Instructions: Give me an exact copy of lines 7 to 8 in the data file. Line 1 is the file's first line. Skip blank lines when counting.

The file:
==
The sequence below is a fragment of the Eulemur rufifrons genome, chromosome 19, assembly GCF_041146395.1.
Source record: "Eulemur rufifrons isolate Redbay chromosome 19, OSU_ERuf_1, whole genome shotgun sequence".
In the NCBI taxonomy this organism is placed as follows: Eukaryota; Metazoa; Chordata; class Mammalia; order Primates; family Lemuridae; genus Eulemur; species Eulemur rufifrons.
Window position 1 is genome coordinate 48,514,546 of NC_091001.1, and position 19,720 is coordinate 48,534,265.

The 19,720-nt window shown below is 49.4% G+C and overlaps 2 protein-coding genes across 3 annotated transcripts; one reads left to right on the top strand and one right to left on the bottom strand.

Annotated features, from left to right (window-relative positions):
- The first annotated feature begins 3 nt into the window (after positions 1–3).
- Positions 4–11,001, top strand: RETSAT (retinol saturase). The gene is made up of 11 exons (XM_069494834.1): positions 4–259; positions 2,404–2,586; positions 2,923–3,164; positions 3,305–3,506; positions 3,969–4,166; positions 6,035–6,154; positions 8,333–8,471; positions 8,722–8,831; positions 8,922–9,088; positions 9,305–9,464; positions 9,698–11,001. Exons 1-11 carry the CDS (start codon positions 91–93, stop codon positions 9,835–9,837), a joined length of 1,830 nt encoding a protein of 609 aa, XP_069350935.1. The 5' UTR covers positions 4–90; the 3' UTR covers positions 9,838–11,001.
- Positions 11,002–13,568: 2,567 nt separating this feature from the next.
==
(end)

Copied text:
- The first annotated feature begins 3 nt into the window (after positions 1–3).
- Positions 4–11,001, top strand: RETSAT (retinol saturase). The gene is made up of 11 exons (XM_069494834.1): positions 4–259; positions 2,404–2,586; positions 2,923–3,164; positions 3,305–3,506; positions 3,969–4,166; positions 6,035–6,154; positions 8,333–8,471; positions 8,722–8,831; positions 8,922–9,088; positions 9,305–9,464; positions 9,698–11,001. Exons 1-11 carry the CDS (start codon positions 91–93, stop codon positions 9,835–9,837), a joined length of 1,830 nt encoding a protein of 609 aa, XP_069350935.1. The 5' UTR covers positions 4–90; the 3' UTR covers positions 9,838–11,001.